Relief from forfeiture
Recent High Court case offers guidance
In an area of law full of uncertainty the recent High Court case of Ansa Logistics v Towerbeg offers useful and practical guidance on relief from forfeiture.
The case related to a large strip of land in Speke, Liverpool held under a long lease by Ansa Logistics. Towerbeg were the direct landlord of Ansa and refused licence to sub-let on the grounds of an earlier breach of covenant, which was denied.
The breach related to Ansa permitting a third party possession without consent. Ansa applied to the Court arguing that Towerbeg’s refusal to grant the necessary consent was unreasonable. Towerbeg denied unreasonableness and, in addition, made its own claim for possession due to the breach of covenant.
The Honourable Mr Justice Floyd considered some complex issues and ultimately concluded that Ansa was not in breach of any covenant and that Towerbeg had acted unreasonably in withholding consent. The issue of relief from forfeiture, however, was fully considered and the merits were recorded within the decision.
Section 146 Law of Property Act 1925 provides Judges with a broad equitable discretion to grant relief from forfeiture. In this case The Hon. Mr Floyd considered the following factors:
- The nature and gravity of the breach.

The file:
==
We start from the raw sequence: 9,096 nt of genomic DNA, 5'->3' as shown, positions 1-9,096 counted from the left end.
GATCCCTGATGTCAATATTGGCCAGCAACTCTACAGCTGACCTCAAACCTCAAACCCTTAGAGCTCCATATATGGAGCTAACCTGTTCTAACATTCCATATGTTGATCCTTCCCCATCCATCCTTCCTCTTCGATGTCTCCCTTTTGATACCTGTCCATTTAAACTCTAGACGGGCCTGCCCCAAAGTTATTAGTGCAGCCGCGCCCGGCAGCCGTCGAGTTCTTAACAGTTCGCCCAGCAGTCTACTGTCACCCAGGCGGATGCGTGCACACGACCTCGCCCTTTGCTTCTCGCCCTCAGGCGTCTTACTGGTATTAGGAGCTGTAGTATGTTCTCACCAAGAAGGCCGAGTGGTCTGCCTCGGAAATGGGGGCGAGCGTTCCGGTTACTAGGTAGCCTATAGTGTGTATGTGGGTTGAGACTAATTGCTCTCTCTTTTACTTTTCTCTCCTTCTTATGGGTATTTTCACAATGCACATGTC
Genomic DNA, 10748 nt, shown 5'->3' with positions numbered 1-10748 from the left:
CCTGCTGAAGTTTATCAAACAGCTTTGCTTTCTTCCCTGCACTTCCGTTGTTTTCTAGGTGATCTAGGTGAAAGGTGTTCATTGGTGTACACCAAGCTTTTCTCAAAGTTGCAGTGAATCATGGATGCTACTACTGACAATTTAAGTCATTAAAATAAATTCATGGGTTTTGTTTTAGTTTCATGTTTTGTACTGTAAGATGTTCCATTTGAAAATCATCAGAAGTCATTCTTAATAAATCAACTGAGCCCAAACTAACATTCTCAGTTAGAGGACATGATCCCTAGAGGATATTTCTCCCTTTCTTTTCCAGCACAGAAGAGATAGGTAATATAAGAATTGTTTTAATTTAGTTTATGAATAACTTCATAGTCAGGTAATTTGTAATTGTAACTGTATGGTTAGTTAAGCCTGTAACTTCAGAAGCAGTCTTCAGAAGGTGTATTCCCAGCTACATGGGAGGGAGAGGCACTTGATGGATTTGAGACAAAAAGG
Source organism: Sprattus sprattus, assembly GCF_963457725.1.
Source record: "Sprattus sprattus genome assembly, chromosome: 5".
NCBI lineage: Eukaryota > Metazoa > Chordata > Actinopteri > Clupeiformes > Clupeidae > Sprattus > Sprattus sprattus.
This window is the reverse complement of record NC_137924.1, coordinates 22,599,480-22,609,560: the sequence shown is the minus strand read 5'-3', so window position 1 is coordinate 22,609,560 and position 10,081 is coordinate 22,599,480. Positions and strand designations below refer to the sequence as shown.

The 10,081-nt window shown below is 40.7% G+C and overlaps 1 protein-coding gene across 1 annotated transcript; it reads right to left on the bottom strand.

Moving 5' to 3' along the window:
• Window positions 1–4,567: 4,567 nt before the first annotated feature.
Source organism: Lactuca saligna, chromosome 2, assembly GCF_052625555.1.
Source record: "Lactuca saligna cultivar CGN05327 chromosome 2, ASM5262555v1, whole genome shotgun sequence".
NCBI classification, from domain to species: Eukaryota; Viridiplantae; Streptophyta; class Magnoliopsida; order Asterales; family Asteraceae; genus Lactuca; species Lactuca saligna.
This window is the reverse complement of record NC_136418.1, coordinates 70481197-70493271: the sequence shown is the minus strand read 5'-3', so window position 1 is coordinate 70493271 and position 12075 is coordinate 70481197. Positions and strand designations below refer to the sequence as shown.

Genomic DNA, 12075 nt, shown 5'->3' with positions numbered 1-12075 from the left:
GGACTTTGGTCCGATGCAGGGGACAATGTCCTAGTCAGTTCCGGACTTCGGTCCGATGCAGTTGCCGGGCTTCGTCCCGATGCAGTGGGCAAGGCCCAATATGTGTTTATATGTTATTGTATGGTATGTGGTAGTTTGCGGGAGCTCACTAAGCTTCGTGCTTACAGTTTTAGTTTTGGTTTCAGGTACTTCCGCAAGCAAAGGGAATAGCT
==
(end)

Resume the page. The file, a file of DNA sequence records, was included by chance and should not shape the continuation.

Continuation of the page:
- Whether the breach was wilful.
- Whether the breach was concealed.
- Whether the breach wasn’t proposed to be remedied.
- What loss Ansa would suffer if relief was refused.
- Whether Ansa was an unsatisfactory tenant.
Ultimately it was considered that, should there have been a genuine breach of covenant by Ansa, there was no evidence that the breach had harmed Towerbeg’s interests in any way. Furthermore, it was not found that the alleged breach was either wilful or concealed by Ansa, nor were they an unsatisfactory tenant. The proposal to remedy the breach would be affected by the grant of the sub-lease if Towerbeg were not to withhold consent.
Interestingly, when considering the loss to Ansa, if the relief had been refused Ansa would be losing to Towerbeg an asset for which it paid £2.5million. The Judge clearly considered this to be a factor in supporting the application for relief, following the rules established in Scala House District Property Co. Ltd v Forbes  QB 575.
The guidance provides useful clarification on key points to be considered by a Judge when relief from forfeiture is in question. Of particular note is Hon Mr Floyd’s decision to place emphasis on not only the potential loss that Ansa would incur as a tenant should relief be refused, but also the considerable windfall to be gained by Towerbeg in recovering a property for which a significant premium had been paid.
The guidance provides useful clarification on key points to be considered by a Judge when relief from forfeiture is in question.